jp morgan

How Paying Attention to Customers Worked Wonders For JPMorgan

Among the many changes that define this generation, online and mobile app transactions have become major channels for young people today. In a world where the security of the credit card often comes into question, JP Morgan’s ‘Chase Sapphire Reserve’ credit card was an instant game changer, attracting an astounding number of millennials to rush to apply for the card. There were two major features that stood out in JP Morgan Chase’s plan: The card’s practical benefits and its social appeal.

While most banks overlooked or ignored the millennial population, JP Morgan Chase strove to understand the millennial lifestyle and focused on designing a card suited to them. They directed their resources to create the Chase Sapphire Reserve Card, launching it without any noteworthy advertising, trusting their young consumers would do it for them. Those who were happy with the card generated buzz around the card on social platforms like YouTube and Reddit. Popular bloggers like The Points Guy’ promoted the card through blogs and videos, further capitalizing on the power of social media.

It was touted for good reason: The card offered many special features. The primary bonus were the  travel and dining perks that had never been offered on such a large scale. With a sign-up bonus of 100,000 points and multiple options for redeeming travel rewards, the card became the ultimate travel companion for adventure-oriented users.

Targeting this “points-and-miles” obsessed audience, JP Morgan understood that this was a generation with its own unique set of priorities and offered them a card that validated their specific interests. While millennials were found to be largely comfortable with renting instead of owning their own homes, or using public transportation and services like Uber to minimize costs, they also enjoyed saving their earnings to travel and explore the world.

The Chase credit card provided them more robust opportunities for travel , dining and accommodation options, giving them the chance to transform their whimsical travel fantasies into concrete plans.

Having satisfied those who wanted a realistic reason to make an investment with the card, JP Morgan went one step further, adding a special feature for those who weren’t yet convinced of its benefits. Aside from the practical perks, the company also struck gold with the card’s packaging and design. The target group was one that enjoyed attention and used social media to keep their friends in the loop with their latest “live” updates.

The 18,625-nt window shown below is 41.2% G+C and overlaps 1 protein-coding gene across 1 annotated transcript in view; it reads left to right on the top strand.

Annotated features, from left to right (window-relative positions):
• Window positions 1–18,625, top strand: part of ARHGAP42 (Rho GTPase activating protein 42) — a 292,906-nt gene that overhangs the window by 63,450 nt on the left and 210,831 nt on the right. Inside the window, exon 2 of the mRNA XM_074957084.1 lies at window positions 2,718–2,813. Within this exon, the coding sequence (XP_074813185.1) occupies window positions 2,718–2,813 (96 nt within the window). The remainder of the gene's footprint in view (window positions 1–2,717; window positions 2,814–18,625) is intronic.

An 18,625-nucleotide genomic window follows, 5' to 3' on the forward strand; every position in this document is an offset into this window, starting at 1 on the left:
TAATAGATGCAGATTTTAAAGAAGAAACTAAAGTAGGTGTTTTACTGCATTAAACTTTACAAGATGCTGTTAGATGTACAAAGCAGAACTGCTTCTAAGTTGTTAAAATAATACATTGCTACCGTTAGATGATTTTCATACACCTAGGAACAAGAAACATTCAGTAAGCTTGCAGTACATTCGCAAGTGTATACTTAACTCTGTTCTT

Keeping this in mind, what better way to sell a product than by offering millennials a chance to show off! The game changer was turning the card into a fashion statement. The style factor was ensured as the credit card was delivered in a beautiful, blue box, delighting recipients with its simple elegance. The card itself was sleek, embedded with metal to make it heavier, providing a different feel from other credit cards, the small detail adding to the air of luxury and exclusivity that engaged customers.

Building up the card’s identity as a premium, must-have commodity, translated perfectly to the social media sphere, as people receiving their cards began to upload ‘unboxing’ videos online. These videos featured customers unpacking their card from the box, on camera, and showing it off to viewers, serving not just the niche audience interested in unboxing videos, but also influencing a wide range of viewers to see the appeal and perhaps even apply for the card themselves.

The card’s popularity grew so quickly that the inventory they forecasted would last 10-12 months was depleted within a few short months. JP Morgan also temporarily ran out of the metal used to create the card, a clear sign that even the company hadn’t realized the power of their targeted marketing.

The popularity and the large-scale adoption of the Chase Sapphire Reserve Card shows what can be accomplished when a company focuses on the needs and wants of its customers.

About the author

Anuradha graduated from Christ University with a triple major degree in Journalism, Psychology, and English in 2018. While pursuing her graduation, she was selected for an internship with The Hindu, a leading Indian newspaper. Several articles authored by her have been published by the paper. Anuradha has previously interned with soft skills training company People and Change Consultants India and also worked with children at counseling clinics. Pursuing her interest in exploring a diverse range of hobbies, she has completed...

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